On Monday, former US President Donald Trump filed a lawsuit in federal district court in Washington, D.C. to block efforts by the congressional January 6 committee to obtain records regarding what led to the violent insurrection that sought to block the certification of the 2020 presidential election.
The lawsuit seeks an injunction based on executive privilege. While Trump is not the first president to assert executive privilege, he is the first former president to do so as a challenge to a successor’s decision to waive that right.
The Supreme Court has ruled that exceptional circumstances such as the Watergate burglary or the aftermath of September 11 are exempt. No court has ruled on a former president’s right to assert executive privilege.
In the suit, Trump claims the January 6 committee’s request for documents is “almost limitless in scope” and alleges it is a “vexatious, illegal fishing expedition.” In particular, the suit names the January 6 committee and the national archives.
The lawsuit was filed by Arlington, Virginia-based attorney Jesse Binnall, who previously represented Trump in his failed effort to reverse his electoral misfortunes in the US state of Nevada.
For long-time observers of the former president, the lawsuit comes as no surprise and can be a useful means for Trump to delay the release of any documents.
More than 600 individuals now face federal criminal charges for storming the Capitol to disrupt the House and Senate from certifying President Joe Biden’s victory on January 6.
Before the violent effort to disrupt the peaceful transfer of power, Trump delivered a fiery speech on the ellipse in front of the White House late in the morning of January 6 where he called on his supporters to march on the Capitol.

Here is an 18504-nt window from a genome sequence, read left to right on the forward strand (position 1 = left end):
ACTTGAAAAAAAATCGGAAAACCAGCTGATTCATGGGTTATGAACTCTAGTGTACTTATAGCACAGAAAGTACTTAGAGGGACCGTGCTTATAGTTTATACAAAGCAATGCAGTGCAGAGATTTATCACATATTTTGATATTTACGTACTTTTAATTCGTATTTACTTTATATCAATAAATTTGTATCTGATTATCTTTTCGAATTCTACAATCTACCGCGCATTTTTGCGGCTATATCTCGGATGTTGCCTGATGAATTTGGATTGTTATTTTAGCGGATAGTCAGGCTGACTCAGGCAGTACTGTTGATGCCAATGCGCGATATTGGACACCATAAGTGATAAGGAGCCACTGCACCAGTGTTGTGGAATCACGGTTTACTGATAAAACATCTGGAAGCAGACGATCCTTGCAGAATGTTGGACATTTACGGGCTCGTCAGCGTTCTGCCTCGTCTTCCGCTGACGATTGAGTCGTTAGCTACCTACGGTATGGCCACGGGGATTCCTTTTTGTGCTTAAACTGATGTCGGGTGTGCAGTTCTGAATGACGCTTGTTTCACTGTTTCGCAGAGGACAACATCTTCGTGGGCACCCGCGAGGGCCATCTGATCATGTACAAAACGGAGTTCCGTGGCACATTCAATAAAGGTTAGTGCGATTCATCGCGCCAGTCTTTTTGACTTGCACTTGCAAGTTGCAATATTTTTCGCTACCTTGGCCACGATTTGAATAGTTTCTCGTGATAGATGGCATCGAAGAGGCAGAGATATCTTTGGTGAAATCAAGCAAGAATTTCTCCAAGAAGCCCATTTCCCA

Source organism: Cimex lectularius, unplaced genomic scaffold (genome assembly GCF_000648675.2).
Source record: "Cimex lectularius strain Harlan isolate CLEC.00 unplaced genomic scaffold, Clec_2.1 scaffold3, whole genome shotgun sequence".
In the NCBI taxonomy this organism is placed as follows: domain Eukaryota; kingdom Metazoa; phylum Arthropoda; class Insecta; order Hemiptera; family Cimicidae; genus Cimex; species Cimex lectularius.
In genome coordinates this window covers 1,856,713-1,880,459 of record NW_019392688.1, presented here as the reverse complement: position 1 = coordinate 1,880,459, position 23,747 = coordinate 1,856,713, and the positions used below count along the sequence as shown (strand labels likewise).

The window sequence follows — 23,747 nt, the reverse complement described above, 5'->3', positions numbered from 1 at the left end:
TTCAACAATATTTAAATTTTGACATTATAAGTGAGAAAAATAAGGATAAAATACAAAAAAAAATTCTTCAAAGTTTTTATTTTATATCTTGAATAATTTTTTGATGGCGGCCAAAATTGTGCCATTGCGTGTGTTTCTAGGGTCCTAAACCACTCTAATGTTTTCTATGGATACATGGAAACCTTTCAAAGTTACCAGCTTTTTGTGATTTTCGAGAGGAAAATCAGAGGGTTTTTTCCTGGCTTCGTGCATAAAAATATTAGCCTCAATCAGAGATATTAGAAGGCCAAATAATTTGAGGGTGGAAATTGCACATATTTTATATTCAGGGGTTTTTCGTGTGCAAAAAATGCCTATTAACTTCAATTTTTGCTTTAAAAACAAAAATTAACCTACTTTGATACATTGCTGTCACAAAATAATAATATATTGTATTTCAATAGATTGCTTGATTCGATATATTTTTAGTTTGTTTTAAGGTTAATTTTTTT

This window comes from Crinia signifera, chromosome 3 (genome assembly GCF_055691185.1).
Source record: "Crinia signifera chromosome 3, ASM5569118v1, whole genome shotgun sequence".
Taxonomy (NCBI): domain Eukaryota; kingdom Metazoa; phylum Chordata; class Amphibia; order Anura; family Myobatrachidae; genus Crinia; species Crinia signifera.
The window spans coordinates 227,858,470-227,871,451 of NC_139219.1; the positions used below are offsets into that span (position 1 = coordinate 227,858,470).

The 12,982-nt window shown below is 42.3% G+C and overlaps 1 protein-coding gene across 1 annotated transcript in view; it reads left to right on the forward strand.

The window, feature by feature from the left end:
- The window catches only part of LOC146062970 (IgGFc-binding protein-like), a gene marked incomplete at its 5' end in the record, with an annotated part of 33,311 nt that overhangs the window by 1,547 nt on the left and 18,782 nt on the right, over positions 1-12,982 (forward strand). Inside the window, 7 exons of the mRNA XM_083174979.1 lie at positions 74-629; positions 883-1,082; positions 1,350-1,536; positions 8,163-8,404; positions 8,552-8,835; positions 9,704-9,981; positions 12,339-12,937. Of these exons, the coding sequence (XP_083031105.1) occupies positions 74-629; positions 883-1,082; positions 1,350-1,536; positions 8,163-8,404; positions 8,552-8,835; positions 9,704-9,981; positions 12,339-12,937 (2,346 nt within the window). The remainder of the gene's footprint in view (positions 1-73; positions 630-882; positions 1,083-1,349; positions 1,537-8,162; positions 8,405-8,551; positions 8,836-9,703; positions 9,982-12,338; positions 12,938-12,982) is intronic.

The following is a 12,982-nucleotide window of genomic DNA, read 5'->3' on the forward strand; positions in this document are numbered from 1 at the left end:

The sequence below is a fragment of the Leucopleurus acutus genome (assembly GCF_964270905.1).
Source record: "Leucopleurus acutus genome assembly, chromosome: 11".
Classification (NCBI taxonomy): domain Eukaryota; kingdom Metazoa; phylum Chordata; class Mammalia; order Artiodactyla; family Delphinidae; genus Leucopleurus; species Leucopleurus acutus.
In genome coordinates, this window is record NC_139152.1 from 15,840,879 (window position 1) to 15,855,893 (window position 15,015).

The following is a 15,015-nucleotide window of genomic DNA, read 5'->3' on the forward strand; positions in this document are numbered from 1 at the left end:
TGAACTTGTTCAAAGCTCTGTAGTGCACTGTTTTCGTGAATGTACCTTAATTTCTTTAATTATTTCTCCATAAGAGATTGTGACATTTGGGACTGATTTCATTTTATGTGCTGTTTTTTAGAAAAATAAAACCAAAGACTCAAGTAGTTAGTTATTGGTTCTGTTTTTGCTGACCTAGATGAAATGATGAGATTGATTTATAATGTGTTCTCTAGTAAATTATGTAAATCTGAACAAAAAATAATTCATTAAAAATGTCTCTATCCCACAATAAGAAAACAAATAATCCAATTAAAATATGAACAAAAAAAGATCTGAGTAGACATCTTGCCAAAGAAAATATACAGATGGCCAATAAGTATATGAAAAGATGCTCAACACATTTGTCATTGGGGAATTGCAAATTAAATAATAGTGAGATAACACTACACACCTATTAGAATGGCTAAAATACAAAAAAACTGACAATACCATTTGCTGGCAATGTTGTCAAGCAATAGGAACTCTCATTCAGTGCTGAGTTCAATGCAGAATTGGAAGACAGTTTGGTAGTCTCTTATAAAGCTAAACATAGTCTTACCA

In requesting the injunction, Trump aims to challenge the authority of the January 6 committee by asserting that it threatens the separation of powers.
While the mob on January 6 may have failed in its effort to subvert democratic procedure, the insurrection presented a challenge to the traditional balance of powers that has guided the US, based on its constitution, for well over 200 years.
Earlier this month, President Biden authorized the national archives to hand over an initial selection of documents requested by the January 6 committee.
While legal experts say Trump cannot use executive privilege to prevent the January 6 committee from obtaining documents and testimony, the lawsuit can help slow the release of documents.
In addition to seeking documents from the former president and his aides and allies, the January 6 committee has issued subpoenas to other Trump allies including adviser Steve Bannon, Justice Department attorney Jeffrey Clark, who was on board with the effort to subvert the electoral outcome, former chief of staff Mark Meadows, deputy chief of staff Dan Scavino and Pentagon ally Kash Patel.
Steve Bannon has asserted executive privilege in defiance of the subpoena from Congress, despite not having worked at the White House since 2017. Meadows and Patel are in negotiations with the committee.
The January 6 committee votes Tuesday on whether to make a criminal referral to the Department of Justice to hold Bannon in contempt of Congress. The full House will need to vote to do so once the committee approves the move.
ar/sri (AFP, AP, dpa, Reuters)